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Enhance regional presence with videoconferencing.

Reach out to rural areas and offer continuing medical education credits through videoconferencing

How does telemedicine differ from distance learning? Although both distance learning and telemedicine make use of interactive digital audiovisual communication, it is important to make the distinction between the two types of sites. Distance learning classrooms make use of a lower bandwidth, using just half of the T1 line, according to R. Kevin Grigsby, D.S.W., L.C.S.W., the director of research and development at the Medical College of Georgia (MCG) Telemedicine Center in Augusta. A document camera may be used to show audiovisual resources, but no additional instruments are used.

On the other hand, a telemedicine system uses the full T1 because high-quality video is a key requirement and includes integrated medical telemetry that allows for the transmission of medically relevant information including real-time images seen through a series of scopes that have been specially adapted for use with a microcamera, Grigsby said.

The Pathway Health Network (PHN) is a regional health system linking health providers--from hospitals and clinics to physicians and therapists--to deliver high-quality, patient-centered care. Pathway currently includes five hospitals, their associated physician groups and a wide variety of community-based services, including a hospice and a visiting nurses association.

Deaconess Hospital in Boston and Deaconess-Glover Hospital in Needham, Mass., became the first two Pathway Network members to communicate using videoconferencing. Deaconess Hospital is an adult, specialty referral, tertiary-care facility and a major teaching hospital of Harvard Medical School. The hospital provides specialized medical and surgical services to patients who are then referred to their physicians and care providers for ongoing care and monitoring.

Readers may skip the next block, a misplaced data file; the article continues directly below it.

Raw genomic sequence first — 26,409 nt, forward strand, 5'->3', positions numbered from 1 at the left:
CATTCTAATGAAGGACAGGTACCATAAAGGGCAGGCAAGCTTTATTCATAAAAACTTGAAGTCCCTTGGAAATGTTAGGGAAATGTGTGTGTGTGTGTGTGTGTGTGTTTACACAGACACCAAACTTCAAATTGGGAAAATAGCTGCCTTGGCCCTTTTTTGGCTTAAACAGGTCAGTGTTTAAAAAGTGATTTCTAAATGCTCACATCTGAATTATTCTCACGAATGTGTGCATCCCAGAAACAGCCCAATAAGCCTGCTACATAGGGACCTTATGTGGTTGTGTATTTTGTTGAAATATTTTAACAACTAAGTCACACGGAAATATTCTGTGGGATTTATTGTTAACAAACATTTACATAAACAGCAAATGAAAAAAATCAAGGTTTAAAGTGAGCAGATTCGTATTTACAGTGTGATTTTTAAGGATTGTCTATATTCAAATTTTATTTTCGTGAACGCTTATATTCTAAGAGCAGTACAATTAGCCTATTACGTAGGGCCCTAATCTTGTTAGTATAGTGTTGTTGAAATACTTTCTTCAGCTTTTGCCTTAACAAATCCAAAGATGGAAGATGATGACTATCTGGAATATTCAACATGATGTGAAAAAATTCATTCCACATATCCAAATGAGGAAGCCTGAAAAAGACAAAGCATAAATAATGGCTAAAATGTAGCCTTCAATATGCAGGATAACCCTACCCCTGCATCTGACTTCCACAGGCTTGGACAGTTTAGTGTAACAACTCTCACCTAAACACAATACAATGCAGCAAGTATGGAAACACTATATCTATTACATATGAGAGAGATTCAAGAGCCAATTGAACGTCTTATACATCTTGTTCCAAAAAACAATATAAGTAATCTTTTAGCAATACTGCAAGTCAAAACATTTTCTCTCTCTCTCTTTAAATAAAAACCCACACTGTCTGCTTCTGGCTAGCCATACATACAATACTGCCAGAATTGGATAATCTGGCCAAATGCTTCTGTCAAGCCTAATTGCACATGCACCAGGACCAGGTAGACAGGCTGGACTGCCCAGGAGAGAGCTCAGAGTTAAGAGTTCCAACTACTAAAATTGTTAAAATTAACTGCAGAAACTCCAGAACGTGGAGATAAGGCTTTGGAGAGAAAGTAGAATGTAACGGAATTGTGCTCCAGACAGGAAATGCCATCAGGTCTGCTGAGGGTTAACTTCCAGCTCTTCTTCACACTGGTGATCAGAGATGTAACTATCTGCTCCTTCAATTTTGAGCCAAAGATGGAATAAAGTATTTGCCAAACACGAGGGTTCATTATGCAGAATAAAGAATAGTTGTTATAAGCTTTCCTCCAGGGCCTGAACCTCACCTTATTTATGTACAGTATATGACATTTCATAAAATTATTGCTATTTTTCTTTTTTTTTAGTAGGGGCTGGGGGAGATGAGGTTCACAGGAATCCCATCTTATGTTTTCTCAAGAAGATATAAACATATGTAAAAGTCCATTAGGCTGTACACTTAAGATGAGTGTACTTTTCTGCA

Two PictureTel System 4000s were purchased to strengthen relationships and enhance communications between network members. Other benefits today include:

* enhanced patient care,

* more efficient delivery of medical services,

* reduced travel and time savings for hospital staff,

* increased productivity, and

* enhanced educational opportunities/training.

Pathway will add more of its members to the networks based on funding. Besides group systems, Pathway is looking into desktop videoconferencing for tasks such as patient referrals, consultations and post-operative follow-up visits. Pathway hopes to extend videoconferencing to include:

* emergency room to emergency room support,

* emergency psychiatric consultation,

* network grand rounds,

* resident supervision at community hospitals,

* benefits consultations,

* recruitment,

* administrative meetings, and

* clinical research collaborations.

Crossing geographic boundaries--Looking to improve communications and information sharing between geographically disparate organizations, PHN opted for videoconferencing. Today it provides educational opportunities, clinical collaboration, follow-up examinations for patients, tumor conferences and connections to resources outside the network. ln the case of referrals and consultations, doctors can share X-rays, pathology slides and other tests to jointly review them. Some applications include:

Rare tumor consultation--A woman was brought into Deaconess-Glover hospital with symptoms of lightheadedness, dizziness and fainting. A computed tomography (CT) scan revealed a pancreatic tumor. A videoconference was held with an internationally recognized liver surgeon at Deaconess Hospital in Boston. Without videoconferencing, the diagnostic process up to the CT scan would have been the same as what occurred at Deaconess-Glover. However, since this was a rare tumor, they would have had to consult with specialists. Ultimately, the patient would have been transferred to Deaconess Hospital in Boston via costly ambulance transportation and additional tests would have been scheduled. Videoconferencing shortened the time between diagnosis and definitive treatment. It made the best people available for consultation, reduced the cost and the number of days in the hospital and kept the patient in her own community setting.

Tumor Board conferences--Deaconess-Glover uses videoconferencing for referrals, interactive consultations and educational sessions called "Tumor Board conferences." The conferences bring together personnel from both the Glover and Boston Deaconess hospitals to discuss case studies from different disciplines as they exchange data, including published papers and highlights of past experiences. Interns, residents, fellows and students benefit from these discussions. Specialists from both hospitals discuss patient cases and reevaluate prognoses during different phases of a patient's illness. Videoconferencing has brought the medical staffs closer together to form good working relationships, which ultimately will benefit patients and the quality of their care.